“They get a lot of the interviews, they get the nice photographs in a way in which perhaps, other less publicised sports or sports that are seen as male dominated, don’t. So for instance our (England’s) women’s cricket team is really good but you know you won’t see as much of them, as you do see complaining about the male cricket team that’s not doing so well.
“You look at someone like Jessica Ennis and you can’t say there was any male athlete who’s been a decathlete who couldn’t ever of got any less or more coverage than Jessica got. There is more of an equality in athletics yes and Jessica is probably quite a good example. There’s no way that a male decathlete would have got any more publicity than Jessica got. You know Jessica could not of got more (publicity).”
Cycling, with stars such as Victoria Pendleton, is arguably another sport in which women competitors enjoy as high a profile as their male counterparts, many would say in part due Nicole Cooke’s influence as the greatest cyclist of her generation. Now retired Cooke hasn’t been afraid to voice criticism of sexism in cycling and has highlighted what she saw as a shortcoming in the BBC’s coverage of women’s sports.
Some might say Nicole, who probably wouldn’t have shied away from some of the robust reporting high profile (that is men’s) sports receive, should be more careful of what she wishes for future generations.
Weeks before their first ever Commonwealth Games appearance Melissa Hyndman was sacked as the coach of the Welsh netball team.
The only explanation ever offered was from the coach herself who said she was dismissed for sipping cocktails at the conclusion of a tournament in the Cook Islands and telling her charges about a player review, contrary to instructions from her bosses.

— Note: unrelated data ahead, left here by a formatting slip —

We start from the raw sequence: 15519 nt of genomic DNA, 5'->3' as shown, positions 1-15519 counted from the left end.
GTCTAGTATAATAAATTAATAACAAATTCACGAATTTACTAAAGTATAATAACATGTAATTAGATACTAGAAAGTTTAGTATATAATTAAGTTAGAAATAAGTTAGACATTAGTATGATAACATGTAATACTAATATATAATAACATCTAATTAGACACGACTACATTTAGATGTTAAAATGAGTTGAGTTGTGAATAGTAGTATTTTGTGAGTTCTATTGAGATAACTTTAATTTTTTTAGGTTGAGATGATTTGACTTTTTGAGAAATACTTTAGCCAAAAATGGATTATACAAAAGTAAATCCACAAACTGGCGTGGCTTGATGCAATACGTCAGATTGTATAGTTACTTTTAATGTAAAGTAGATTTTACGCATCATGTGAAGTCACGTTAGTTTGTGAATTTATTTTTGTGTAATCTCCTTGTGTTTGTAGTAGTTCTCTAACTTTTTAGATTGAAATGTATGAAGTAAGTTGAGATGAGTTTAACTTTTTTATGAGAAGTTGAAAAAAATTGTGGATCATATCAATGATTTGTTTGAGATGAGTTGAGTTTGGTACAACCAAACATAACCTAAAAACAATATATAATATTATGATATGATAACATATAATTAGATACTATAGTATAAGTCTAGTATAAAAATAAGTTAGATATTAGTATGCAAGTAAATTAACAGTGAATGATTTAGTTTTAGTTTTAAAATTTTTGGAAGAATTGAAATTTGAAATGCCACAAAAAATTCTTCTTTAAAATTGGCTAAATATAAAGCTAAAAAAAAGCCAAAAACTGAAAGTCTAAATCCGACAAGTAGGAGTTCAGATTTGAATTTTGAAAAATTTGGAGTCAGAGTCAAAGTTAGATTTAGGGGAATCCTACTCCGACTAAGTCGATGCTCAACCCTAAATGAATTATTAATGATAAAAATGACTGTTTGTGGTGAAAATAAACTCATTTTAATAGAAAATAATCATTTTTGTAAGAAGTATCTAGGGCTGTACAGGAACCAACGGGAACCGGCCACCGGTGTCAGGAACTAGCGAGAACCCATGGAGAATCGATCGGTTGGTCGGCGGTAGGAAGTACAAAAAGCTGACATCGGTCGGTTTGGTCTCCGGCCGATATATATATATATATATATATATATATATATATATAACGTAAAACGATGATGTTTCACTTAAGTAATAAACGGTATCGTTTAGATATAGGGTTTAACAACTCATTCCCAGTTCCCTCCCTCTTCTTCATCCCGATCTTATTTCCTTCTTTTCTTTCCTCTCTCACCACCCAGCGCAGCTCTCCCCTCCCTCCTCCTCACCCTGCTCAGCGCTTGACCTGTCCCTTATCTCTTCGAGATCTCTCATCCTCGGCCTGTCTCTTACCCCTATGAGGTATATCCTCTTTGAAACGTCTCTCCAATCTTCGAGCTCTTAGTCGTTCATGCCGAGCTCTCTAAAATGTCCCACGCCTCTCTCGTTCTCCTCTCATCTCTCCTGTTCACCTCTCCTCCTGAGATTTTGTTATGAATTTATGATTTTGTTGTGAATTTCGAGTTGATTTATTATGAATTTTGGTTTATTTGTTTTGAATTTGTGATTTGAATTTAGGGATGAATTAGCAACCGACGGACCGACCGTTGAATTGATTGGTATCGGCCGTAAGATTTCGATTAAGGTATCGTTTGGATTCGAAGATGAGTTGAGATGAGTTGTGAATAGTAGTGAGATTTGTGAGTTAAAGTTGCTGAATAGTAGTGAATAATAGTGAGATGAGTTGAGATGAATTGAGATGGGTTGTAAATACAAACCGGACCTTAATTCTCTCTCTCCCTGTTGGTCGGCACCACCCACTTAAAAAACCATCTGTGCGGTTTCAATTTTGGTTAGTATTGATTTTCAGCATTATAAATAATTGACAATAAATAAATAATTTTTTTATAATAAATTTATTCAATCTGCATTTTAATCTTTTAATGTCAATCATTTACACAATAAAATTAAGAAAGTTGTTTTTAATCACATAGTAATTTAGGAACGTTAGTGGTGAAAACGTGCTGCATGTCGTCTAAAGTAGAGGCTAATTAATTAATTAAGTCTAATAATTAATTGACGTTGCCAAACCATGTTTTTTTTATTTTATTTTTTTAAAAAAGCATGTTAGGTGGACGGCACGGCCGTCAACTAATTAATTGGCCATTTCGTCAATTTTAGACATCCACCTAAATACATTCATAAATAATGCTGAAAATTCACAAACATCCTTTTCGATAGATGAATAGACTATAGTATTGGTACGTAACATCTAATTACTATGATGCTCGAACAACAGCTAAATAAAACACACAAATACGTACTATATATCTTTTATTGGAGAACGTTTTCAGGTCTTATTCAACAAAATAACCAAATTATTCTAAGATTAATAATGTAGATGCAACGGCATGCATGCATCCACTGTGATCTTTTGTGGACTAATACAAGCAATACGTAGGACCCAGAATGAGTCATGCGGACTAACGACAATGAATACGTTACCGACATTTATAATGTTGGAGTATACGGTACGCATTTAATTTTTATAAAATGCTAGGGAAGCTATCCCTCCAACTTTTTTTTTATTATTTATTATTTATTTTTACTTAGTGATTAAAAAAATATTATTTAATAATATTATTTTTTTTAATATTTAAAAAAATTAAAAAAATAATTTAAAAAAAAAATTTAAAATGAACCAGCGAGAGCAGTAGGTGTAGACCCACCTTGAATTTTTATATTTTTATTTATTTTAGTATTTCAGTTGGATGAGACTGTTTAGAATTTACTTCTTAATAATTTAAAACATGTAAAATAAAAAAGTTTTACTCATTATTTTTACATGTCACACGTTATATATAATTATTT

While no sensible person, or even journalist, would have wanted to see the Welsh netball captain questioned on live TV to the brink of a stroke, it’s fair to say the dismissal of Welsh netball’s most successful coach received far less attention than the unceremonious removal of a successful rugby coach.
Quality of coverage women’s sports receive aside, let’s hope the legacy of Glasgow 2014 will be that when it comes to discussing Wales’ greatest ‘sportsman’ a Frankie Jones, Georgia Davies, Nicole Cooke, Kirsty Wade or Tanni Grey-Thompson are given as much consideration as Gareth Edwards, John Charles, Colin Jackson or Paulo Radmilovic.
Welsh sportsmen and women have became known as some of the greatest to have ever played their sports, have set world records and claimed Olympic, Paralympic and world titles. Single performances, repeated success or era defining performances can all be considered when assessing who is Wales’ greatest ‘sportsman’ of all time.
While the sun will never set on that debate the next time you’re arguing the merits of various contenders, remember the words of a former Commonwealth champion and throw Jayne Ludlow, who turned her back on the glamorous world of athletics for success in the shadows with Arsenal Ladies and Wales, into the mix.